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Rémy Cointreau Eyes Islay Single Malt Bruichladdich

July 9, 2012

Rémy Cointreau says it has entered into exclusive talks with Islay single malt producer Bruichladdich, with the aim of acquiring the brand. Bruichladdich, which has annual sales of around €15 million ($18.5m), is currently owned by a group of investors including managing director Mark Reynier, who purchased it from Beam in 2000 for £6.5 million ($8m). Reynier recently told Scotland’s The Herald newspaper that the U.S., France, Germany and Scandinavia have been strong areas of growth for the company of late. Analysts expect the suggested deal, which dovetails with Rémy’s stated desire to focus on the premium end of the spirits market, wouldn’t rise above around €43 million ($53m).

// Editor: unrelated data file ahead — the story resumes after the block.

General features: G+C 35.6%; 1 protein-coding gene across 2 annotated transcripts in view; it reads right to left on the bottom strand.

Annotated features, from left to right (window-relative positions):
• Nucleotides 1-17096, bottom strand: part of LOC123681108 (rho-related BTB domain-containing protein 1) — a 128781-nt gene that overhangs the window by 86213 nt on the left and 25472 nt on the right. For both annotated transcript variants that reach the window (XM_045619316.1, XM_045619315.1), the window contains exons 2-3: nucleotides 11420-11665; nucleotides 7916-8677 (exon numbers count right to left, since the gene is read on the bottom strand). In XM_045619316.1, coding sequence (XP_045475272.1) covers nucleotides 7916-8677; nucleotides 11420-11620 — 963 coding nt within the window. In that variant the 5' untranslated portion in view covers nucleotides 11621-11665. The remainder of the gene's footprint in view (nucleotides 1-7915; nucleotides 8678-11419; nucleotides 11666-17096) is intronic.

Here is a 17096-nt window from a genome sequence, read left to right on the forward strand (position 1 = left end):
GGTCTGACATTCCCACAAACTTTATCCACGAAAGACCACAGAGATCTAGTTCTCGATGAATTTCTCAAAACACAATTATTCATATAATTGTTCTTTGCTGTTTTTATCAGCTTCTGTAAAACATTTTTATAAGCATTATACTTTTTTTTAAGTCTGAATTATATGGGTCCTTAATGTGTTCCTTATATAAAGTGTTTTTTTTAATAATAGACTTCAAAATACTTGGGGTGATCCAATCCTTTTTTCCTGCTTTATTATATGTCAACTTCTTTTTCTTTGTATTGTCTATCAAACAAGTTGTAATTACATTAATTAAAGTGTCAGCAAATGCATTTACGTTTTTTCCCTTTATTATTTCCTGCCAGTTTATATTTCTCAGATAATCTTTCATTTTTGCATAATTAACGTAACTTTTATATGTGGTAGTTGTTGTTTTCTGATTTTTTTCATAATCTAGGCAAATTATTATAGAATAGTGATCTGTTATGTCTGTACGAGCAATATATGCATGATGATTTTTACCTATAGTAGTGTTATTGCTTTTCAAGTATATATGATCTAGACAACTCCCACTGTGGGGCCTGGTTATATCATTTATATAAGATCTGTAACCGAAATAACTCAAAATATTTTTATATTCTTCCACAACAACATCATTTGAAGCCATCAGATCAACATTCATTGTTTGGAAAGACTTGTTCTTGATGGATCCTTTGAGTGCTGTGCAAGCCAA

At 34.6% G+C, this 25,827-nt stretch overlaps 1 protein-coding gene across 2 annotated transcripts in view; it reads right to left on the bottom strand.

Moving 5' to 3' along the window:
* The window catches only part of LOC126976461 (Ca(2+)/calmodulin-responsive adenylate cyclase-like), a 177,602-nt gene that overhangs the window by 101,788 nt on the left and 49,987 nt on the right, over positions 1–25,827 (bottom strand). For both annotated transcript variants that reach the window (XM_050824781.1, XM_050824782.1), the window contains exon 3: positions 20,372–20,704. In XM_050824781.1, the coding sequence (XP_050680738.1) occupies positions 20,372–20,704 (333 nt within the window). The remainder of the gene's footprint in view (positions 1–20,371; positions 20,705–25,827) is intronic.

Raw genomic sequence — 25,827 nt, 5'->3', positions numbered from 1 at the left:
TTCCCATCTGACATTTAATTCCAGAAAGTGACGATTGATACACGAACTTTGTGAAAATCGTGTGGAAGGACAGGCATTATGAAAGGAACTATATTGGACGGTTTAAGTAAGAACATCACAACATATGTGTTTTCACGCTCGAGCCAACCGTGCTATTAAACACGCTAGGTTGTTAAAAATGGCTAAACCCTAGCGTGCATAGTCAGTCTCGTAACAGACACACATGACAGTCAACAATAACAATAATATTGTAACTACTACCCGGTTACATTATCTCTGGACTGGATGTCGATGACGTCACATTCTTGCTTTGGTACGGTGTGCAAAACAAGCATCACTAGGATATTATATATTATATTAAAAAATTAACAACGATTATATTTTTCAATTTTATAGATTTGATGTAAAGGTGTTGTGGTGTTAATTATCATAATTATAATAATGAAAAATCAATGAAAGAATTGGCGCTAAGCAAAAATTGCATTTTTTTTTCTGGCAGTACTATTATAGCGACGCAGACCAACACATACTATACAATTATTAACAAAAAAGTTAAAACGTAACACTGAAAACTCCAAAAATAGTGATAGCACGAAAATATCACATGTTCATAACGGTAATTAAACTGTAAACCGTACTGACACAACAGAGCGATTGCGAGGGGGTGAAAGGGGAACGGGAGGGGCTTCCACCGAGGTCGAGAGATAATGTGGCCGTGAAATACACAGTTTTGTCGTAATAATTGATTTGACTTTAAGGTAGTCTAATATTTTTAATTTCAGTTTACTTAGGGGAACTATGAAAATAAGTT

Bruichladdich is currently distributed in the U.S. by Winebow, where it sold 4,000 cases in 2011, up from 3,000 in 2010. Winebow CEO Jon Moramarco recently told Shanken News Daily that its growth “has been limited only by supply constraints.” Winebow also rolled out Bruichladdich’s The Botanist gin label in the U.S. last fall.

While lacking a whisky in its own portfolio, Rémy does market the Edrington Group’s Macallan (Speyside) and Highland Park (Orkney) single malts in the U.S. market. The addition of Bruichladdich could complement those brands in Rémy’s U.S. range, although Rémy also said Bruichladdich was attractive for its potential in Asian markets, where Scotch whisky has seen strong growth.

For more background, check out Whisky Advocate editor John Hansell’s take at www.whiskyadvocateblog.com.


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